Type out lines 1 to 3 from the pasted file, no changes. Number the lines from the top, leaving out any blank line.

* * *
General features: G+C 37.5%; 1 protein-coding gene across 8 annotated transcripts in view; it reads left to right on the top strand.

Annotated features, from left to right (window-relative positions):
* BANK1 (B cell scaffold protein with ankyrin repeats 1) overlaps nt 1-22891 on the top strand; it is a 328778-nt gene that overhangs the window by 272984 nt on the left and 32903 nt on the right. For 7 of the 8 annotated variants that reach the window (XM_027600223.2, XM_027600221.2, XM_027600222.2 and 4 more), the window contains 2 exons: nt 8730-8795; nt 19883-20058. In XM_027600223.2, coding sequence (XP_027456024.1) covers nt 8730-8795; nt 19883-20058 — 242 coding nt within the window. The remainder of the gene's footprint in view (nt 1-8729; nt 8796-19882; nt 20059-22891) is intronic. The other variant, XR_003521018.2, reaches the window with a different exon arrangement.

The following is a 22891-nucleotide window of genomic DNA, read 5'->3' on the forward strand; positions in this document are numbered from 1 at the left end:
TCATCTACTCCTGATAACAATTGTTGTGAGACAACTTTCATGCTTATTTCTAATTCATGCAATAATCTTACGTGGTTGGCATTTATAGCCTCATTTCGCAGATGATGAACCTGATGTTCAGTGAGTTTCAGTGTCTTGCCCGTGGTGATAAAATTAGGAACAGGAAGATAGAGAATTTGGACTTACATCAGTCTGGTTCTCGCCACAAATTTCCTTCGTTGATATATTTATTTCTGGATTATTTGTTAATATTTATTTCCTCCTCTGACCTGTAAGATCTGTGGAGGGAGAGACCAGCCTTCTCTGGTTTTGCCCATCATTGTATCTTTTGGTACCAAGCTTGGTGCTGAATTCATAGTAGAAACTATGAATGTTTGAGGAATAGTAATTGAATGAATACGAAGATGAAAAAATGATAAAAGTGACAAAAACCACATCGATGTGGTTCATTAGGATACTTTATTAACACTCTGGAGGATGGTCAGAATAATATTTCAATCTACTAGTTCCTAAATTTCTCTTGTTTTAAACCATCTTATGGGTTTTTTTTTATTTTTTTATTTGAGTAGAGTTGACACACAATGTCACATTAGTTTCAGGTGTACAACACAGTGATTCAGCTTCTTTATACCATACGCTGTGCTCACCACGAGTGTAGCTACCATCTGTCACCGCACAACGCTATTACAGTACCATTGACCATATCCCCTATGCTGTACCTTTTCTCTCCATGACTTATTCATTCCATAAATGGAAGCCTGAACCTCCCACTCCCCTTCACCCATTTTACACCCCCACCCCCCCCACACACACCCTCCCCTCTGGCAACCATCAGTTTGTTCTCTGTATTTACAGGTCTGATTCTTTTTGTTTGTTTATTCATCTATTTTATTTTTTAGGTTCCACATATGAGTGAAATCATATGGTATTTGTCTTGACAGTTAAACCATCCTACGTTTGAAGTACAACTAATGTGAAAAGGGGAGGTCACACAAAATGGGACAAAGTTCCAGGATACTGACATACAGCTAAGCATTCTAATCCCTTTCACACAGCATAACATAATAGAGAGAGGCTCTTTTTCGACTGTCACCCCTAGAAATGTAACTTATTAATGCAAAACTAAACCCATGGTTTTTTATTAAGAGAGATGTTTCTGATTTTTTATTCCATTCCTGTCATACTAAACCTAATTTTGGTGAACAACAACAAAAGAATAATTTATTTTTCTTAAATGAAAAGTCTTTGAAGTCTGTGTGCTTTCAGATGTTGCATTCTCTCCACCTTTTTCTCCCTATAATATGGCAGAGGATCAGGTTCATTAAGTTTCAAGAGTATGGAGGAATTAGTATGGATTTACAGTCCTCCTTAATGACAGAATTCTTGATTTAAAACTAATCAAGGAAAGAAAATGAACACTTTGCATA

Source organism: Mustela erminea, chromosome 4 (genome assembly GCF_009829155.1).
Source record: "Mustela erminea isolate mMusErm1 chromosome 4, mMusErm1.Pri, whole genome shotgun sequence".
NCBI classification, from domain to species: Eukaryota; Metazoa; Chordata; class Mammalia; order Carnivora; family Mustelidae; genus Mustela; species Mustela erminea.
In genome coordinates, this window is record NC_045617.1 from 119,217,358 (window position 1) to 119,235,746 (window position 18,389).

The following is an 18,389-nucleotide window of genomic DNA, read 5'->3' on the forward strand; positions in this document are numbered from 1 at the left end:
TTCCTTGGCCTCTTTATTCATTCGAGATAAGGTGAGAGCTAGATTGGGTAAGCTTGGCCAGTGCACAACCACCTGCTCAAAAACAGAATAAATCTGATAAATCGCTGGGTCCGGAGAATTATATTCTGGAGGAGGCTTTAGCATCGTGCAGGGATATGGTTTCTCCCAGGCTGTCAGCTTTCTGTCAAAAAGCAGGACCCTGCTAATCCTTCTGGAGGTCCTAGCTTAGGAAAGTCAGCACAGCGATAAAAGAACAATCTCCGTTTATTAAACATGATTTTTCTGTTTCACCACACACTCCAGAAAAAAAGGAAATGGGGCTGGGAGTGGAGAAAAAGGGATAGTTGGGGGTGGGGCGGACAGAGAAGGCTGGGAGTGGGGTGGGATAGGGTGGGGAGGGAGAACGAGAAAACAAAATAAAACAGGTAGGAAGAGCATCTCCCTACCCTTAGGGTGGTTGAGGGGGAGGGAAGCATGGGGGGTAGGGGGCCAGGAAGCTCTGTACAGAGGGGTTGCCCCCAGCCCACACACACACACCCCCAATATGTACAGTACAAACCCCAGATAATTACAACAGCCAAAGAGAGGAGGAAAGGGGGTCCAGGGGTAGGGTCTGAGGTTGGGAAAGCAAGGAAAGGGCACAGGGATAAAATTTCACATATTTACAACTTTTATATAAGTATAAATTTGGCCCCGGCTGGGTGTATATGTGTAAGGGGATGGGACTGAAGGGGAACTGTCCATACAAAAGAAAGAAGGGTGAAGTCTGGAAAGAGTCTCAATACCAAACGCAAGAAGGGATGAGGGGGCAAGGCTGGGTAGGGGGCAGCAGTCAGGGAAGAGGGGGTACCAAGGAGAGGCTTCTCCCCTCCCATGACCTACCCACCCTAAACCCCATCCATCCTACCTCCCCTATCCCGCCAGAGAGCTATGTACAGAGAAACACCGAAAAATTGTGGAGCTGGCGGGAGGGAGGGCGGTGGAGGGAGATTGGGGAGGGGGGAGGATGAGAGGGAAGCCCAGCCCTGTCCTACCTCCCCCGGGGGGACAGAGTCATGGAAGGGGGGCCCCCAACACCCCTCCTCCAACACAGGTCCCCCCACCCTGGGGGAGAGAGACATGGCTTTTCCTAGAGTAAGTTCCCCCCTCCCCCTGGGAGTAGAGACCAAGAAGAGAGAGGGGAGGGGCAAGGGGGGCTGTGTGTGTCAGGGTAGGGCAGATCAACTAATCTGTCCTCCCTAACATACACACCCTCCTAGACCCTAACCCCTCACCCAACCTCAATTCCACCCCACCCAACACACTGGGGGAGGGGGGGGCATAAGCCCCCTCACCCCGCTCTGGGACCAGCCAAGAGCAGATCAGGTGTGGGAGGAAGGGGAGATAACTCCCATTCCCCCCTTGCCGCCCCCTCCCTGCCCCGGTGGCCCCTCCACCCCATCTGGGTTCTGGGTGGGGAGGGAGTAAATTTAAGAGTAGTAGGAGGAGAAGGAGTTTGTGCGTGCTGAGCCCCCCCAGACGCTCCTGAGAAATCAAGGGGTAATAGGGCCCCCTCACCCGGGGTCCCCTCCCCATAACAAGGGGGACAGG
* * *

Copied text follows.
General features: G+C 37.5%; 1 protein-coding gene across 8 annotated transcripts in view; it reads left to right on the top strand.

Annotated features, from left to right (window-relative positions):
* BANK1 (B cell scaffold protein with ankyrin repeats 1) overlaps nt 1-22891 on the top strand; it is a 328778-nt gene that overhangs the window by 272984 nt on the left and 32903 nt on the right. For 7 of the 8 annotated variants that reach the window (XM_027600223.2, XM_027600221.2, XM_027600222.2 and 4 more), the window contains 2 exons: nt 8730-8795; nt 19883-20058. In XM_027600223.2, coding sequence (XP_027456024.1) covers nt 8730-8795; nt 19883-20058 — 242 coding nt within the window. The remainder of the gene's footprint in view (nt 1-8729; nt 8796-19882; nt 20059-22891) is intronic. The other variant, XR_003521018.2, reaches the window with a different exon arrangement.